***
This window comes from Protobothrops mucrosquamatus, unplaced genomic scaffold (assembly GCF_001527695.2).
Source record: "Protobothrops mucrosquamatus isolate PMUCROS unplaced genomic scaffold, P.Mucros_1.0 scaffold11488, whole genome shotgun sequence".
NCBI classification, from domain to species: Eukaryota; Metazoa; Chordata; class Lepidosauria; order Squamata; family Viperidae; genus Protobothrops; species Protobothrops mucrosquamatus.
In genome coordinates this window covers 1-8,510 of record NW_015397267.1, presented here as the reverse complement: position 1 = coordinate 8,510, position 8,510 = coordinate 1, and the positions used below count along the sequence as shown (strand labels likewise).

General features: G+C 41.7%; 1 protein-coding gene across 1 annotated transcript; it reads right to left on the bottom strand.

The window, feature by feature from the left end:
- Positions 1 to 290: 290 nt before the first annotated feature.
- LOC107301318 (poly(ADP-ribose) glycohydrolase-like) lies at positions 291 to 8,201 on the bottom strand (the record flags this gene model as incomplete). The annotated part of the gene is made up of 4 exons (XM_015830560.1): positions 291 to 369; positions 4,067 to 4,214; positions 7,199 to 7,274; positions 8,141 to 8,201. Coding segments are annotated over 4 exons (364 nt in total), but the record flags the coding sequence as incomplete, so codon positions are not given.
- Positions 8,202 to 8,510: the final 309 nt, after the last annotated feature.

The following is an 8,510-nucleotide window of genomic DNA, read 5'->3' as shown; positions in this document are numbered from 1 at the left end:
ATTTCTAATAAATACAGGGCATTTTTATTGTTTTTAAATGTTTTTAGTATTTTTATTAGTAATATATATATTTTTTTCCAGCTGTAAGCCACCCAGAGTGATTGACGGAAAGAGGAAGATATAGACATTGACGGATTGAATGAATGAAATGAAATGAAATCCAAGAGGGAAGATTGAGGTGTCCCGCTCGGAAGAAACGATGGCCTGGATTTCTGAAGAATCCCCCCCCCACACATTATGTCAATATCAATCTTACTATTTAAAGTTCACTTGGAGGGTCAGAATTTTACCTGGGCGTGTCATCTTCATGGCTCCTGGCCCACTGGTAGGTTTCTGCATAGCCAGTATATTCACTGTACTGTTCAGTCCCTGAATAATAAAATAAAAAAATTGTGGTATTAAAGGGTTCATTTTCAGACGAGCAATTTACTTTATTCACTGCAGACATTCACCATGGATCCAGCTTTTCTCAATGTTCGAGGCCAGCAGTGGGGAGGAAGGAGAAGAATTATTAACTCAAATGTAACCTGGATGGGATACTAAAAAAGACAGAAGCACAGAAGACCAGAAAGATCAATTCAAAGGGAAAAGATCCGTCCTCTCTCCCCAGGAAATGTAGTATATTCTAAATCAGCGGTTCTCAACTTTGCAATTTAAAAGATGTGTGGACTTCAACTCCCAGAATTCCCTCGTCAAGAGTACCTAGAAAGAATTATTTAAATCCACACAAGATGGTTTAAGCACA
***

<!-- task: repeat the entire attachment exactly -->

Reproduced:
This window comes from Protobothrops mucrosquamatus, unplaced genomic scaffold (assembly GCF_001527695.2).
Source record: "Protobothrops mucrosquamatus isolate PMUCROS unplaced genomic scaffold, P.Mucros_1.0 scaffold11488, whole genome shotgun sequence".
NCBI classification, from domain to species: Eukaryota; Metazoa; Chordata; class Lepidosauria; order Squamata; family Viperidae; genus Protobothrops; species Protobothrops mucrosquamatus.
In genome coordinates this window covers 1-8,510 of record NW_015397267.1, presented here as the reverse complement: position 1 = coordinate 8,510, position 8,510 = coordinate 1, and the positions used below count along the sequence as shown (strand labels likewise).

General features: G+C 41.7%; 1 protein-coding gene across 1 annotated transcript; it reads right to left on the bottom strand.

The window, feature by feature from the left end:
- Positions 1 to 290: 290 nt before the first annotated feature.
- LOC107301318 (poly(ADP-ribose) glycohydrolase-like) lies at positions 291 to 8,201 on the bottom strand (the record flags this gene model as incomplete). The annotated part of the gene is made up of 4 exons (XM_015830560.1): positions 291 to 369; positions 4,067 to 4,214; positions 7,199 to 7,274; positions 8,141 to 8,201. Coding segments are annotated over 4 exons (364 nt in total), but the record flags the coding sequence as incomplete, so codon positions are not given.
- Positions 8,202 to 8,510: the final 309 nt, after the last annotated feature.

The following is an 8,510-nucleotide window of genomic DNA, read 5'->3' as shown; positions in this document are numbered from 1 at the left end:
ATTTCTAATAAATACAGGGCATTTTTATTGTTTTTAAATGTTTTTAGTATTTTTATTAGTAATATATATATTTTTTTCCAGCTGTAAGCCACCCAGAGTGATTGACGGAAAGAGGAAGATATAGACATTGACGGATTGAATGAATGAAATGAAATGAAATCCAAGAGGGAAGATTGAGGTGTCCCGCTCGGAAGAAACGATGGCCTGGATTTCTGAAGAATCCCCCCCCCACACATTATGTCAATATCAATCTTACTATTTAAAGTTCACTTGGAGGGTCAGAATTTTACCTGGGCGTGTCATCTTCATGGCTCCTGGCCCACTGGTAGGTTTCTGCATAGCCAGTATATTCACTGTACTGTTCAGTCCCTGAATAATAAAATAAAAAAATTGTGGTATTAAAGGGTTCATTTTCAGACGAGCAATTTACTTTATTCACTGCAGACATTCACCATGGATCCAGCTTTTCTCAATGTTCGAGGCCAGCAGTGGGGAGGAAGGAGAAGAATTATTAACTCAAATGTAACCTGGATGGGATACTAAAAAAGACAGAAGCACAGAAGACCAGAAAGATCAATTCAAAGGGAAAAGATCCGTCCTCTCTCCCCAGGAAATGTAGTATATTCTAAATCAGCGGTTCTCAACTTTGCAATTTAAAAGATGTGTGGACTTCAACTCCCAGAATTCCCTCGTCAAGAGTACCTAGAAAGAATTATTTAAATCCACACAAGATGGTTTAAGCACA